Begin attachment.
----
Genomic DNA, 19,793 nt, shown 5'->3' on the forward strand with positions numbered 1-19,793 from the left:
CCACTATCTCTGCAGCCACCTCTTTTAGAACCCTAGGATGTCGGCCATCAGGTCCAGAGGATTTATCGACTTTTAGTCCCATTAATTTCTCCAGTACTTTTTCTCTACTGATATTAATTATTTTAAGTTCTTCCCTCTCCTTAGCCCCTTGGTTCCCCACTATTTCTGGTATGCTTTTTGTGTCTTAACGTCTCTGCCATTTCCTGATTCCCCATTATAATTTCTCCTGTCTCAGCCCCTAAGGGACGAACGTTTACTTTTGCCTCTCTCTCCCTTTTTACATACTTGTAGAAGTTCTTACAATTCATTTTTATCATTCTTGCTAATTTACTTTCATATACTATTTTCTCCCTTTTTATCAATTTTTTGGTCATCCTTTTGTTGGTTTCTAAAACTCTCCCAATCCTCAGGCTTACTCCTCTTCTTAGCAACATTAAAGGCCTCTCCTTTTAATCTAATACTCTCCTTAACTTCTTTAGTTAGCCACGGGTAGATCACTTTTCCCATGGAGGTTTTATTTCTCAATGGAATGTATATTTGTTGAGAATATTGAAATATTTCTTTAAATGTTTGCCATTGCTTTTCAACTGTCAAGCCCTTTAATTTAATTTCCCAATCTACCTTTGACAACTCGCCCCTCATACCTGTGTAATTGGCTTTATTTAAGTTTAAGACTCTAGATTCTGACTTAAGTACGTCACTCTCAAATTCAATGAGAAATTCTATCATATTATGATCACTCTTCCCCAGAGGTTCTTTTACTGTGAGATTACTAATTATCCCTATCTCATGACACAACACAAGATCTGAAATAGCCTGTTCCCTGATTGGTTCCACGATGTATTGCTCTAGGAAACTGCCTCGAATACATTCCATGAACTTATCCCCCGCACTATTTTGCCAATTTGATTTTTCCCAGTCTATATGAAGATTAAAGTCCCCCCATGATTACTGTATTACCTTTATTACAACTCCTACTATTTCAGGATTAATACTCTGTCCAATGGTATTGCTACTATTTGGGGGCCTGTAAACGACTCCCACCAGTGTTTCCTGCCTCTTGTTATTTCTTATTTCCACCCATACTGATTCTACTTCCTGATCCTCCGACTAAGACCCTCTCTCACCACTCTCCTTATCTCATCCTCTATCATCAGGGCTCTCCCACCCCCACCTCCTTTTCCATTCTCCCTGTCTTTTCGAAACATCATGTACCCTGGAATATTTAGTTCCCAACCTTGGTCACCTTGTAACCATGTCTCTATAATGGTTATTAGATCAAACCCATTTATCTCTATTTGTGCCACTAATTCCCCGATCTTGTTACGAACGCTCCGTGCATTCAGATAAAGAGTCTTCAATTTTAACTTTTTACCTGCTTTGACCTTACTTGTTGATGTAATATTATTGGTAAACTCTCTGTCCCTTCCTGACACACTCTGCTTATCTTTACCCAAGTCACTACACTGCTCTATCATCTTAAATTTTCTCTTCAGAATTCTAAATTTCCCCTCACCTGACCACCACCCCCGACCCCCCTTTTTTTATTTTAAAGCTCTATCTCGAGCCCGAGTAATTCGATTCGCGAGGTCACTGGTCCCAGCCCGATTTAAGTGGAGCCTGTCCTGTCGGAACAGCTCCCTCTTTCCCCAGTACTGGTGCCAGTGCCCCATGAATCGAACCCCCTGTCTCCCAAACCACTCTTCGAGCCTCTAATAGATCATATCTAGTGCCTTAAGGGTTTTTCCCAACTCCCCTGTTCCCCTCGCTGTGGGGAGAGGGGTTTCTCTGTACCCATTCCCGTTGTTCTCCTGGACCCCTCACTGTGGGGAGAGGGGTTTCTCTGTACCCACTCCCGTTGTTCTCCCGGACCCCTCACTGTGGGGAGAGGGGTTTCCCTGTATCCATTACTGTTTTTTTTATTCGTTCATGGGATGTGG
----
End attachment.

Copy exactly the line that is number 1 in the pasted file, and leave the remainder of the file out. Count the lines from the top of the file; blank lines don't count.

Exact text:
Genomic DNA, 19,793 nt, shown 5'->3' on the forward strand with positions numbered 1-19,793 from the left: